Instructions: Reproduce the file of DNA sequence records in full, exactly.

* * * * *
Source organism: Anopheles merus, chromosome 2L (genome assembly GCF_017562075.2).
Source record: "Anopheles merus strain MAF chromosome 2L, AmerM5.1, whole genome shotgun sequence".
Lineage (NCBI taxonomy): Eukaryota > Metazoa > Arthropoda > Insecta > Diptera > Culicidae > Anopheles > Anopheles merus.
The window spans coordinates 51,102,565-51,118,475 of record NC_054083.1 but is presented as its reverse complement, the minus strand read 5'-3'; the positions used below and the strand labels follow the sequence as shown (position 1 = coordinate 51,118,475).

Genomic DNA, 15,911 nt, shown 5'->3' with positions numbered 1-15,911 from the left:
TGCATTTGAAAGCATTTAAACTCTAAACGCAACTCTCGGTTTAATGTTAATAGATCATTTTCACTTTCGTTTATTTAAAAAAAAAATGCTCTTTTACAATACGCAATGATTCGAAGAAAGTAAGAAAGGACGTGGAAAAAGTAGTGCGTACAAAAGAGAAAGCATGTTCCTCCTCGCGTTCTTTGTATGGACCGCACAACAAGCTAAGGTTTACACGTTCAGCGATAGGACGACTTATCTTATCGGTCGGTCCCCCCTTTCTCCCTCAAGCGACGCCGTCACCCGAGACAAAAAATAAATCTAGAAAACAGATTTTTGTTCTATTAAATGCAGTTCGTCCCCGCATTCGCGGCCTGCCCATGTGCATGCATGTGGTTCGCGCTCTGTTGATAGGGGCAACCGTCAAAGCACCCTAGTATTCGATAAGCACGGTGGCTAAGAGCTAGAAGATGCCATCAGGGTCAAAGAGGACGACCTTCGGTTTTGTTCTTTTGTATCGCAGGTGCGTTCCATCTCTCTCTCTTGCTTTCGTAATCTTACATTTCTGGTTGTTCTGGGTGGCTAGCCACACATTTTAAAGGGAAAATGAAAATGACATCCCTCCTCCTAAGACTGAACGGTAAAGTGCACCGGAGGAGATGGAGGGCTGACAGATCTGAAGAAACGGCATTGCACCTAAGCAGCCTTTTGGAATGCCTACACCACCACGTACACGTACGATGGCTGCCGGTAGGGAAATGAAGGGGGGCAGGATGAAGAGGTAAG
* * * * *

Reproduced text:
Source organism: Anopheles merus, chromosome 2L (genome assembly GCF_017562075.2).
Source record: "Anopheles merus strain MAF chromosome 2L, AmerM5.1, whole genome shotgun sequence".
Lineage (NCBI taxonomy): Eukaryota > Metazoa > Arthropoda > Insecta > Diptera > Culicidae > Anopheles > Anopheles merus.
The window spans coordinates 51,102,565-51,118,475 of record NC_054083.1 but is presented as its reverse complement, the minus strand read 5'-3'; the positions used below and the strand labels follow the sequence as shown (position 1 = coordinate 51,118,475).

Genomic DNA, 15,911 nt, shown 5'->3' with positions numbered 1-15,911 from the left:
TGCATTTGAAAGCATTTAAACTCTAAACGCAACTCTCGGTTTAATGTTAATAGATCATTTTCACTTTCGTTTATTTAAAAAAAAAATGCTCTTTTACAATACGCAATGATTCGAAGAAAGTAAGAAAGGACGTGGAAAAAGTAGTGCGTACAAAAGAGAAAGCATGTTCCTCCTCGCGTTCTTTGTATGGACCGCACAACAAGCTAAGGTTTACACGTTCAGCGATAGGACGACTTATCTTATCGGTCGGTCCCCCCTTTCTCCCTCAAGCGACGCCGTCACCCGAGACAAAAAATAAATCTAGAAAACAGATTTTTGTTCTATTAAATGCAGTTCGTCCCCGCATTCGCGGCCTGCCCATGTGCATGCATGTGGTTCGCGCTCTGTTGATAGGGGCAACCGTCAAAGCACCCTAGTATTCGATAAGCACGGTGGCTAAGAGCTAGAAGATGCCATCAGGGTCAAAGAGGACGACCTTCGGTTTTGTTCTTTTGTATCGCAGGTGCGTTCCATCTCTCTCTCTTGCTTTCGTAATCTTACATTTCTGGTTGTTCTGGGTGGCTAGCCACACATTTTAAAGGGAAAATGAAAATGACATCCCTCCTCCTAAGACTGAACGGTAAAGTGCACCGGAGGAGATGGAGGGCTGACAGATCTGAAGAAACGGCATTGCACCTAAGCAGCCTTTTGGAATGCCTACACCACCACGTACACGTACGATGGCTGCCGGTAGGGAAATGAAGGGGGGCAGGATGAAGAGGTAAG